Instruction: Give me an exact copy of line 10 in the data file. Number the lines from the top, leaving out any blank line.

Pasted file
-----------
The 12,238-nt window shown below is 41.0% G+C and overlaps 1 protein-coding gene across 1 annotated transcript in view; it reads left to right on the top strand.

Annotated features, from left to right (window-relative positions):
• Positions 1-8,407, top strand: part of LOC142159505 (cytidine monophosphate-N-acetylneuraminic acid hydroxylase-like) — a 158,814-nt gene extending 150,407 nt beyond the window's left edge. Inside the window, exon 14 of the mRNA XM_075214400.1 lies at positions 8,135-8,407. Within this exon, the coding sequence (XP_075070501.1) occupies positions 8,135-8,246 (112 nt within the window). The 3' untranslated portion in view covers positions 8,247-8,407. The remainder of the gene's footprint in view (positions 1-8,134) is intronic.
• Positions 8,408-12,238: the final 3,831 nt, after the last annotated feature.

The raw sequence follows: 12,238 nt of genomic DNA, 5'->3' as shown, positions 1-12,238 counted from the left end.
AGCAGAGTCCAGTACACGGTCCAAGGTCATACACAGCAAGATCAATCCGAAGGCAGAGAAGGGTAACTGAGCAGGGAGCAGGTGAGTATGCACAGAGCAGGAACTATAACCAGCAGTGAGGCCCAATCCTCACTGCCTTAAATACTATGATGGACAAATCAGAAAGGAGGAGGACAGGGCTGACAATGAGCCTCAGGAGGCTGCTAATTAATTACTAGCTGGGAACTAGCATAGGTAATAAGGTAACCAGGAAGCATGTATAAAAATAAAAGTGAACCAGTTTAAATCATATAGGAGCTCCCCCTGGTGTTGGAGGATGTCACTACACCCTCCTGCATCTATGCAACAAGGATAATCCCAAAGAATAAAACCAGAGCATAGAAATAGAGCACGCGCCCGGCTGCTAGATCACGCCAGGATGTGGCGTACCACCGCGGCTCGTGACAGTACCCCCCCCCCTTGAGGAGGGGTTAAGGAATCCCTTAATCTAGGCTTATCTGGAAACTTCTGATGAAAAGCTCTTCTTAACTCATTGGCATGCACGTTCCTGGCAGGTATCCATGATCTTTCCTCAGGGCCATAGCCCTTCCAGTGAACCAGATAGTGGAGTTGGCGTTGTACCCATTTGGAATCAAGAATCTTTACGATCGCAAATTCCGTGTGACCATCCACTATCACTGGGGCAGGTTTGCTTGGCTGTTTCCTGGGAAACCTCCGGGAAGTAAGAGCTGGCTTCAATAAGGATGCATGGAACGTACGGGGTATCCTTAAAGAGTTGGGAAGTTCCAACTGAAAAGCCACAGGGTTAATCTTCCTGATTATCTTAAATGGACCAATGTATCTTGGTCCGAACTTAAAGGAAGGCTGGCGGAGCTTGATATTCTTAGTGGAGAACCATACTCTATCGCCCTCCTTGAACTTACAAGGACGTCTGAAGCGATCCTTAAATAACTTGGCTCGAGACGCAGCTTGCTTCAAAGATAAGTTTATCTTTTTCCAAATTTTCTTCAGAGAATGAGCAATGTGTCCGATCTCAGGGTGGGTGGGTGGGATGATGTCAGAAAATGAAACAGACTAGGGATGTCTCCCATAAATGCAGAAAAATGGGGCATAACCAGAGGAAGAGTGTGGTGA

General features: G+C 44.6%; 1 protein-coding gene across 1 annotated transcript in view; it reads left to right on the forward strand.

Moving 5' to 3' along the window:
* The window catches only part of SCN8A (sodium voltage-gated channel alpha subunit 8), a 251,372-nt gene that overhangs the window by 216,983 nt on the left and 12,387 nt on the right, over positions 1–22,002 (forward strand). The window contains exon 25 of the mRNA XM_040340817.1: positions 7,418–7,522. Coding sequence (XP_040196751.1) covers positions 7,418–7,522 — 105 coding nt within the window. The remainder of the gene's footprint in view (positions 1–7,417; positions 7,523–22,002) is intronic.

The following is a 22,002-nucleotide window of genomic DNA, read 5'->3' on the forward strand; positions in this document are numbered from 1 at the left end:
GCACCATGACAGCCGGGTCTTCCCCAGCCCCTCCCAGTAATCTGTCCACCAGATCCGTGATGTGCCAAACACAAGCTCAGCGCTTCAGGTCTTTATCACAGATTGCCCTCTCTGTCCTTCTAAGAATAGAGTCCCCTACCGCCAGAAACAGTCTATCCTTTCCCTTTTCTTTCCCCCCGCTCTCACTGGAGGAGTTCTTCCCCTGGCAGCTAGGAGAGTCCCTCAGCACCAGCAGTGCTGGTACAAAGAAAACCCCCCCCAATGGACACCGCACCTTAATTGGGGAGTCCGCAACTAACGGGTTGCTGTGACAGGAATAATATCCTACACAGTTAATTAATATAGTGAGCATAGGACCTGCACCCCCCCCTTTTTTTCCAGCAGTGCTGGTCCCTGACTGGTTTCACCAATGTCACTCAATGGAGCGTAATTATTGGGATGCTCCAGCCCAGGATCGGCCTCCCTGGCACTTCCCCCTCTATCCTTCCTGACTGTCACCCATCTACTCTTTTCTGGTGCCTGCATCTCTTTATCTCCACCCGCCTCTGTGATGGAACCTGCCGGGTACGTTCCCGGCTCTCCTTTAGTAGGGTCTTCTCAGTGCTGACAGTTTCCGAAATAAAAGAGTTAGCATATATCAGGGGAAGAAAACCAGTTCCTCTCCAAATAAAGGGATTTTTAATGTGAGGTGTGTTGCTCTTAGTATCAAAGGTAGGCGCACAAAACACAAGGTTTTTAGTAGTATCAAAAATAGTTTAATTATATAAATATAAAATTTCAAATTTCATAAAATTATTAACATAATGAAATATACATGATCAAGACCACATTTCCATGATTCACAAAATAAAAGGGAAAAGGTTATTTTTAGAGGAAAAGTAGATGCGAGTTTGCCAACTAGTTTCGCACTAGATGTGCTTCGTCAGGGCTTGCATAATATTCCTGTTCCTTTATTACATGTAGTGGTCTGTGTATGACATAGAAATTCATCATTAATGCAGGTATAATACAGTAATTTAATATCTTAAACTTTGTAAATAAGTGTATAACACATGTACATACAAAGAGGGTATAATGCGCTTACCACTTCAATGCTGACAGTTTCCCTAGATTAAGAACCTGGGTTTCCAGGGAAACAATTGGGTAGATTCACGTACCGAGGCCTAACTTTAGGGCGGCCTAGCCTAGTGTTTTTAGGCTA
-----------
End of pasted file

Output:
The following is a 22,002-nucleotide window of genomic DNA, read 5'->3' on the forward strand; positions in this document are numbered from 1 at the left end: